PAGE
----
After months of tense salary negotiations, Salt Lake City teachers will get a 4.1% raise — with the final vote of approval for the compromise coming from the district’s board of education Tuesday night.
Board members overwhelmingly supported the increase, which is lower than what educators had asked for and lower, too, than surrounding districts approved this year. But after threats of a strike, the agreement was welcomed as a way to move forward.
Talks initially stalled in June, and Salt Lake City School District had to bring in a federal mediator to help it come to a consensus with the local teachers union. The group announced the deal earlier last month. Now that both have agreed after Tuesday’s vote, the compromise will increase the annual pay for starting educators to $46,845 while bumping all teachers up at least $1,845.
This is the third consecutive year that Utah districts have attempted to outbid one another in the so-called teacher “salary wars.” Salt Lake City had been the last to reach a deal and now falls near the bottom of the pack for pay among the big districts. Just two years ago, it was among the highest paying in the state.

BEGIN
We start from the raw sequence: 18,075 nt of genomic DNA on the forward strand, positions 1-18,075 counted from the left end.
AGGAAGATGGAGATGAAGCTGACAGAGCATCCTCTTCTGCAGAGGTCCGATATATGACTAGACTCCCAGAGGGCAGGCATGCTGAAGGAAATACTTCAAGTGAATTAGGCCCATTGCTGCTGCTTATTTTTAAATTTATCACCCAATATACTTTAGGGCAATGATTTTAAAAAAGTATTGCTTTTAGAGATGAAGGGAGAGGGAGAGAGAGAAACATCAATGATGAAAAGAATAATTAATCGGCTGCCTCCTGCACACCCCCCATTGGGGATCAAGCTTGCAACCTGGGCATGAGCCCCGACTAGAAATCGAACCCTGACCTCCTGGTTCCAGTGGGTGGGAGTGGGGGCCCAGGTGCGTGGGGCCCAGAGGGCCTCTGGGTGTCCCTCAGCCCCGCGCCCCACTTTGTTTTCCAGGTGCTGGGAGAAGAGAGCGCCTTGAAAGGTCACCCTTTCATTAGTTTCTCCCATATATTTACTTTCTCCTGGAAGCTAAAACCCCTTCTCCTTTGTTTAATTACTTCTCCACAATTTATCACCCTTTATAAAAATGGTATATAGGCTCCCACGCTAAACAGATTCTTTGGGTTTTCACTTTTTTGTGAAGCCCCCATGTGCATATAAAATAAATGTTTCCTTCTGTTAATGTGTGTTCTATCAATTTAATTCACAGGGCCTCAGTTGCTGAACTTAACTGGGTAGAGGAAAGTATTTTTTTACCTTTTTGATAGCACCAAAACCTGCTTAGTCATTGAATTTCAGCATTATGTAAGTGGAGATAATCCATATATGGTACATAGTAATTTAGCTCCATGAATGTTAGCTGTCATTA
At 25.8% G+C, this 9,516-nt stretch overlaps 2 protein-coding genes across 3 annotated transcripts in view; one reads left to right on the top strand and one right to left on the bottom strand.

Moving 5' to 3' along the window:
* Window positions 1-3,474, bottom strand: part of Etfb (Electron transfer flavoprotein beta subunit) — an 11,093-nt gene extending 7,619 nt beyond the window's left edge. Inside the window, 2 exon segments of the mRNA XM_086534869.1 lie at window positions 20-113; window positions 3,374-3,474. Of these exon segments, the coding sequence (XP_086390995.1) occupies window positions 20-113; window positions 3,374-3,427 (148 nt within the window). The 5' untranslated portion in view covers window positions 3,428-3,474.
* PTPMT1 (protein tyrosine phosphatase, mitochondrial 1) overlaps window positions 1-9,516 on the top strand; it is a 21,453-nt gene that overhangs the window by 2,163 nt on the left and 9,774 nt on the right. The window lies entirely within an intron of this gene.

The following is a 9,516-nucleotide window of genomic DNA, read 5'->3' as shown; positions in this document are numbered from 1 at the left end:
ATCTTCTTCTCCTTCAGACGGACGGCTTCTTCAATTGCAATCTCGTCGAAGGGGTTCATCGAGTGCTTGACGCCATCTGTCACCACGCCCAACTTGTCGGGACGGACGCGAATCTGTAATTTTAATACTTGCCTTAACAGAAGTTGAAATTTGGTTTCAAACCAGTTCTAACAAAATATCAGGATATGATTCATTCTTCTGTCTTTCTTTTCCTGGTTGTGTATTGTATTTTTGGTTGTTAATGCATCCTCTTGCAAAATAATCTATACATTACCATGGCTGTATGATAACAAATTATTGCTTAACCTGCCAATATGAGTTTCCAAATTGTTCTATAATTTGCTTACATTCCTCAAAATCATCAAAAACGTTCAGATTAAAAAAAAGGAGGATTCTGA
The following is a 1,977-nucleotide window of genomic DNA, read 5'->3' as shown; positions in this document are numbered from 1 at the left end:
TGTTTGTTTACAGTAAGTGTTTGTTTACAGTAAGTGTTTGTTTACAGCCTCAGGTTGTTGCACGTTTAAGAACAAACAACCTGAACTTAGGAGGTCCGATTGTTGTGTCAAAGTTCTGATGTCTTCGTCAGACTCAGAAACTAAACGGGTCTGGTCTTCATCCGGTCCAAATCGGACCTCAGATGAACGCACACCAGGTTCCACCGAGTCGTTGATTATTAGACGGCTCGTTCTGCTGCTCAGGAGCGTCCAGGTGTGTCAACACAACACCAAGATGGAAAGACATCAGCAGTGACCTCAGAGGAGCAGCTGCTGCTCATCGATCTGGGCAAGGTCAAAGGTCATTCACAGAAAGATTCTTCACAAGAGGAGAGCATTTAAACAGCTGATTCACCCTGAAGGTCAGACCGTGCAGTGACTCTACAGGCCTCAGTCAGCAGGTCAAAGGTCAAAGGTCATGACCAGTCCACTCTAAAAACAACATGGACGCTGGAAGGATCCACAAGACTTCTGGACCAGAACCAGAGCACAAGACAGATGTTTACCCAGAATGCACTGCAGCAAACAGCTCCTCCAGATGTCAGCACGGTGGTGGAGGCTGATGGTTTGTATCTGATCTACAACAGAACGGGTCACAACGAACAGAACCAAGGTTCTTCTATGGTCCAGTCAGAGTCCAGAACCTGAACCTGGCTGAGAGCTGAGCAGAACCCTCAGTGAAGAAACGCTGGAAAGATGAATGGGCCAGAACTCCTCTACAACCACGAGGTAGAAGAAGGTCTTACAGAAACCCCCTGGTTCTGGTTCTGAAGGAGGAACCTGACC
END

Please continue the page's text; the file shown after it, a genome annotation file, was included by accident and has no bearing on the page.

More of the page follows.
Initially, the district’s school board members had suggested a 3% raise. The stalemate started when the education association refused to accept that.
Teachers held their first protest in June, walking out of a board meeting on the night before the last day of school with signs that said “6%” — indicating the raise they wanted. They rallied again a few weeks later outside a district meeting, chanting: “Cut our funding, and we’ll go job hunting.”
The disagreements came in the midst of statewide difficulties in hiring and retaining teachers — where pay has become the bargaining chip for districts to attract the best in the field. An arms race kicked off in April, when Canyons School District announced it would raise its annual salary for starting teachers to $50,000.
Murray School District matched that. Jordan School District settled on $48,000 but promised additional teacher bonuses. Granite School District ended at $43,500 while boasting no tax hikes and a new health care center where teachers are treated for free. Park City School District didn’t have an increase this year, though it remains the highest in Utah at $50,700.